Carl Brush

You Can't Keep Her

Book Launch

May 11

at 5:30 PM.

Carl Brush.jpg


Join local writer Carl Brush in a Book Launch and Talk this Friday, May 11 at 5:30pm at the Center.


You Can’t Keep Her is the latest of local author Carl Brush’s five suspenseful historical novels. A sequel to the recently-published Bonita, You Can’t Keep Her helps chronicle the struggles of a young woman to find, then keep, a daughter stolen from her at birth.

From the 1840’s to the 1850’s, from San Francisco to the Sierra to New Orleans, we follow Bonita Kelly from her youth to adulthood and traverse decades of colorful American history along the way. We watch California go from a Spanish Colony to part of an independent country to a full-fledged member of the United States. A fascinating array of historical characters—John Fremont and Mariano Vallejo, among others— joins a varied cast of fictional folks as the spectacle unfolds. Likewise, we participate in such monumental upheavals as the Mexican-American War and the California Gold Rush.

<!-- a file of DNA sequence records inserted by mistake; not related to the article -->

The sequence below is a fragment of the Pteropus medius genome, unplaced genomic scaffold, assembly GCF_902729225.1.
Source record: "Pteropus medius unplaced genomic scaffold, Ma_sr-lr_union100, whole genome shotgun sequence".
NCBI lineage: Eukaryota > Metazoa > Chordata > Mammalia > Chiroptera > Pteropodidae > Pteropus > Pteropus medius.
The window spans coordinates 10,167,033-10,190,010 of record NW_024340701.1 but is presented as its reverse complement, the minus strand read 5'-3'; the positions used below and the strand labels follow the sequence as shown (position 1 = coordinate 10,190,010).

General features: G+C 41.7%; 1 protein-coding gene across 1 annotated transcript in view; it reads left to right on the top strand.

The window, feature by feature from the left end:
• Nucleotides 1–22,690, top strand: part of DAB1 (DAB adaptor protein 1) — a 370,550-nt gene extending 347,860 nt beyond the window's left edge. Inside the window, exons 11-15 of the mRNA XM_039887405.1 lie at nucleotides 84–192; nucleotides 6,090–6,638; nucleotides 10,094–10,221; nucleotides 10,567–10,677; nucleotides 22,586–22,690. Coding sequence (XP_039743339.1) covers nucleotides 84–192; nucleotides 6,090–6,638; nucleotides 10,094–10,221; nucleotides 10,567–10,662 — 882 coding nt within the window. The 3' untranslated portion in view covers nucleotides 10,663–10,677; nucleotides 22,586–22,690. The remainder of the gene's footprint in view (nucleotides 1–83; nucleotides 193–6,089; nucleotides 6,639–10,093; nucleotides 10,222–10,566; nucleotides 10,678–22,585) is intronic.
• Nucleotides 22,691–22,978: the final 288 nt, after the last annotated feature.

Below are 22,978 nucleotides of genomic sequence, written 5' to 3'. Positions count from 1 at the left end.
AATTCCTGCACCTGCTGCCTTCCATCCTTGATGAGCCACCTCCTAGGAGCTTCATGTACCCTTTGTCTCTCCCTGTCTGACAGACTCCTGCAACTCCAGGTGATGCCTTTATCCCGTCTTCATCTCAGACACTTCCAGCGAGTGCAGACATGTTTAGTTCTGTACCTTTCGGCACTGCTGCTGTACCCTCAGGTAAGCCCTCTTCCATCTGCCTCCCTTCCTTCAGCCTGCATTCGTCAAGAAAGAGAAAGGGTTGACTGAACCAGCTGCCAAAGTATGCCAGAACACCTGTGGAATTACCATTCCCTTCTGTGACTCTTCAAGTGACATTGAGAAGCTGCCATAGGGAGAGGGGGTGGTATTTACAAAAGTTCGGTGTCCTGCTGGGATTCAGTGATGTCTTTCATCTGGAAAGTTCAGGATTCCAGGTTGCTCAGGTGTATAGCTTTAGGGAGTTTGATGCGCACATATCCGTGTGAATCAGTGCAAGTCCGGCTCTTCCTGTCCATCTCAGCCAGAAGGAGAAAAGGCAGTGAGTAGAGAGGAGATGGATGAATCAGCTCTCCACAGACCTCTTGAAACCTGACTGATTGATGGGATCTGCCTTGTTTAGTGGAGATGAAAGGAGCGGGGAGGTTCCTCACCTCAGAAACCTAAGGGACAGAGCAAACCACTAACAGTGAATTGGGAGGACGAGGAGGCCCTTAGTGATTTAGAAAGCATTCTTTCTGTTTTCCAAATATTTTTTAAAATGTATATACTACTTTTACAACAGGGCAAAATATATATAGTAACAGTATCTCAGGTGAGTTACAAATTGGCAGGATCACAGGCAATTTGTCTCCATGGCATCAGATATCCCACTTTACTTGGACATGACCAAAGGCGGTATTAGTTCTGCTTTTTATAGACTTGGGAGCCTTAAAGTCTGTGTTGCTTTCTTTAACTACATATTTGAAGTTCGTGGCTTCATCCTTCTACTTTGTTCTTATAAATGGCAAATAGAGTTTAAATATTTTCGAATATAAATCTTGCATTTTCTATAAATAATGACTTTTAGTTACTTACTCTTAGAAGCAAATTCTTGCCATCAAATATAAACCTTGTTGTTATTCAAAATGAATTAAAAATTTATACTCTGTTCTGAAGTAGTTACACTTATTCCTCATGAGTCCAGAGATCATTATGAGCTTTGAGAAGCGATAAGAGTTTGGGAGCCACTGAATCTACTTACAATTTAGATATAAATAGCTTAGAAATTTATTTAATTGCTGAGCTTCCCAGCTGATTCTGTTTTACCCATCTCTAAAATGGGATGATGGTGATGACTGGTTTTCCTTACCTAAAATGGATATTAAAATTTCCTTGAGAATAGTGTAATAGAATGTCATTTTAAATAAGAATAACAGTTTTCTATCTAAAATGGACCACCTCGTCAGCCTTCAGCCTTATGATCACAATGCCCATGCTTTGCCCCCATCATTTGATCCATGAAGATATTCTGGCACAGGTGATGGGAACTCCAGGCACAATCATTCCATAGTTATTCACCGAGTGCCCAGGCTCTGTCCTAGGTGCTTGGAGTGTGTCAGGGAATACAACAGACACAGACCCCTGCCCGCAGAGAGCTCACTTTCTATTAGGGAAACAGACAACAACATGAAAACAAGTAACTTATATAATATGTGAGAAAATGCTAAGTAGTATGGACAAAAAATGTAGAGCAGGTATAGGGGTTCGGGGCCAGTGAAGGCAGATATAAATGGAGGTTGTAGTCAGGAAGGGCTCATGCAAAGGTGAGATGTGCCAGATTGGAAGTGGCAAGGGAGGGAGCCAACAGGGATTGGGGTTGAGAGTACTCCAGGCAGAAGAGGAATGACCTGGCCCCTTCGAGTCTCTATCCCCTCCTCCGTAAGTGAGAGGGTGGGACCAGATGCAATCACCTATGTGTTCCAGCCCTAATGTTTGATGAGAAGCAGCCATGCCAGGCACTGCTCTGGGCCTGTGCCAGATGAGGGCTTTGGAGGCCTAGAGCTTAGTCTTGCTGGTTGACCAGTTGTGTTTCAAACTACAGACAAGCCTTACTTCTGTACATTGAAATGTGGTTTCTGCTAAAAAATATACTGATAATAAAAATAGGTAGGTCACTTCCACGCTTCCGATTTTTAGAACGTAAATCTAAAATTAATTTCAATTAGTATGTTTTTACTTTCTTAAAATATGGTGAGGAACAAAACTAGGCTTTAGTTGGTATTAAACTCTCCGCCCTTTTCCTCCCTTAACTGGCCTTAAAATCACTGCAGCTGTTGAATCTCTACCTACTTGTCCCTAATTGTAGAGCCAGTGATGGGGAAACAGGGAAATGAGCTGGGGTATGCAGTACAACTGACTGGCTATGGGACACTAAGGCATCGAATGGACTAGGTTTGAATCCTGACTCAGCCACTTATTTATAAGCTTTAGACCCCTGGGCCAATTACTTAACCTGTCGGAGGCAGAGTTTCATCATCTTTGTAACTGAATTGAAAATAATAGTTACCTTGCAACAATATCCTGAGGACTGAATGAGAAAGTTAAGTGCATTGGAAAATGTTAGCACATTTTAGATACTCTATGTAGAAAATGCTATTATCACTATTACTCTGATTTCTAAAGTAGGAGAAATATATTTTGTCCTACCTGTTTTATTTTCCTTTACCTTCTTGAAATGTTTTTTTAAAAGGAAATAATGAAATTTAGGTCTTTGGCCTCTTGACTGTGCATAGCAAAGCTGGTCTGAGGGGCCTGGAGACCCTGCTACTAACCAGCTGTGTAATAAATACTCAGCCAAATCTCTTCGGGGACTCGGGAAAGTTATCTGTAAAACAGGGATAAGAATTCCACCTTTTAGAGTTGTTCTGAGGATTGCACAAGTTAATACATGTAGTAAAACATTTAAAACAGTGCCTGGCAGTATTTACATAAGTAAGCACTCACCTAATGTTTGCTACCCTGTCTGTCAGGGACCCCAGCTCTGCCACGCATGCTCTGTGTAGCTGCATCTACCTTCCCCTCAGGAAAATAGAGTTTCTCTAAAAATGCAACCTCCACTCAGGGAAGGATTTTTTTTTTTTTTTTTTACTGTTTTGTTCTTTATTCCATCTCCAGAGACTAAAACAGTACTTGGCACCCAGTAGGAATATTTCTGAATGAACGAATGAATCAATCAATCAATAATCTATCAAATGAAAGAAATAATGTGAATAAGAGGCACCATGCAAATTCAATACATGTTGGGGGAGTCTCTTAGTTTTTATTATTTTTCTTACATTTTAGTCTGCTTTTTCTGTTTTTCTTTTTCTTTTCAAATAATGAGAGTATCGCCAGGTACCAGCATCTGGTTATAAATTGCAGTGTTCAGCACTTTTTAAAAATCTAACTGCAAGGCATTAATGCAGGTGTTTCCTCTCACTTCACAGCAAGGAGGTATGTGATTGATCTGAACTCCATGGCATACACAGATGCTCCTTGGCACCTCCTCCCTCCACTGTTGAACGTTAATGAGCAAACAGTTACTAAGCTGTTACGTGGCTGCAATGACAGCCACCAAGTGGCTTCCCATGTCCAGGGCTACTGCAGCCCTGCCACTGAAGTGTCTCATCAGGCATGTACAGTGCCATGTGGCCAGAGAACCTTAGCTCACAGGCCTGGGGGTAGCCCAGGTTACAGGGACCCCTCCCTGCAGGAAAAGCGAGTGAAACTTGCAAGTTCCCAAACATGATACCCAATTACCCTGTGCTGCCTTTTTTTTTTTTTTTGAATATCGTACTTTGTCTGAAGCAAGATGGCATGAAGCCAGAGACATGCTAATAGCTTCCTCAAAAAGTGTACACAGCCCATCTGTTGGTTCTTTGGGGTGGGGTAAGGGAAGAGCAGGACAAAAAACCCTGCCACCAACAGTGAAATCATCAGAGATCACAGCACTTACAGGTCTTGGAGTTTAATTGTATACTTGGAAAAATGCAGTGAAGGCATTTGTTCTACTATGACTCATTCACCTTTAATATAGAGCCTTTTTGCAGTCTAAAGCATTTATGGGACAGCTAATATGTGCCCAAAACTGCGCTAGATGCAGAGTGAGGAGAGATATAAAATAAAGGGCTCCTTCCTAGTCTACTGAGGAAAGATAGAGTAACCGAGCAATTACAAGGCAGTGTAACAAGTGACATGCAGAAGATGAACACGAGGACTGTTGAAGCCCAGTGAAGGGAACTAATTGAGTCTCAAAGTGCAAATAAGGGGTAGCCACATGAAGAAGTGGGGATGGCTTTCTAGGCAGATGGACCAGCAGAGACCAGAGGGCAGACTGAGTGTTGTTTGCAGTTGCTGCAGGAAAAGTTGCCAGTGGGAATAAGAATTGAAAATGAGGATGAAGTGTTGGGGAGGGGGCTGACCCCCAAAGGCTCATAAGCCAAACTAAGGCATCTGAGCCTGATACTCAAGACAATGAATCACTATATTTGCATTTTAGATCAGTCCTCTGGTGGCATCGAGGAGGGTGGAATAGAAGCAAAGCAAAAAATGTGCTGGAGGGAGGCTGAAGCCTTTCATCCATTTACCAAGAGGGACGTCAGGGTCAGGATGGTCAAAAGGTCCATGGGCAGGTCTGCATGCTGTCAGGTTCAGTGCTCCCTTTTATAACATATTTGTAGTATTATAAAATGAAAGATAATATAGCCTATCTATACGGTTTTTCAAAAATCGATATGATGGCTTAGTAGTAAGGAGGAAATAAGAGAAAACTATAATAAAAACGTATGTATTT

Carl Brush has been writing since he could write, which has been quite a long time now. All his novels, save one, are set in Northern California, near where he grew up, lives and works. The single exception to the geographical pattern is The Yellow Rose, a novel of the 1836 Texas Revolution, which he co-wrote with fellow author Bob Stewart. Bob was a native of San Antonio, and as a Texas-ignorant Californian, Carl felt honored, to be invited to join in the project, but felt doubtful about his worthiness. Once he learned that there really was a historical person called  “The Yellow Rose of Texas” and that she was by legend a key participant in the victory of the “Texicans” over the “Mexicans,” any trepidations about participating vanished like the morning mist. 

If you look hard enough (not too hard, really) you can find Carl in the Rockridge area of Oakland, California, where he resides with his wife, Susanne. Together, they enjoy the blessings of nearby children and grandchildren as well as proximity to Nancy and Tom Lehrkind and the Piedmont Arts Center for the Arts, whom with thank for this opportunity.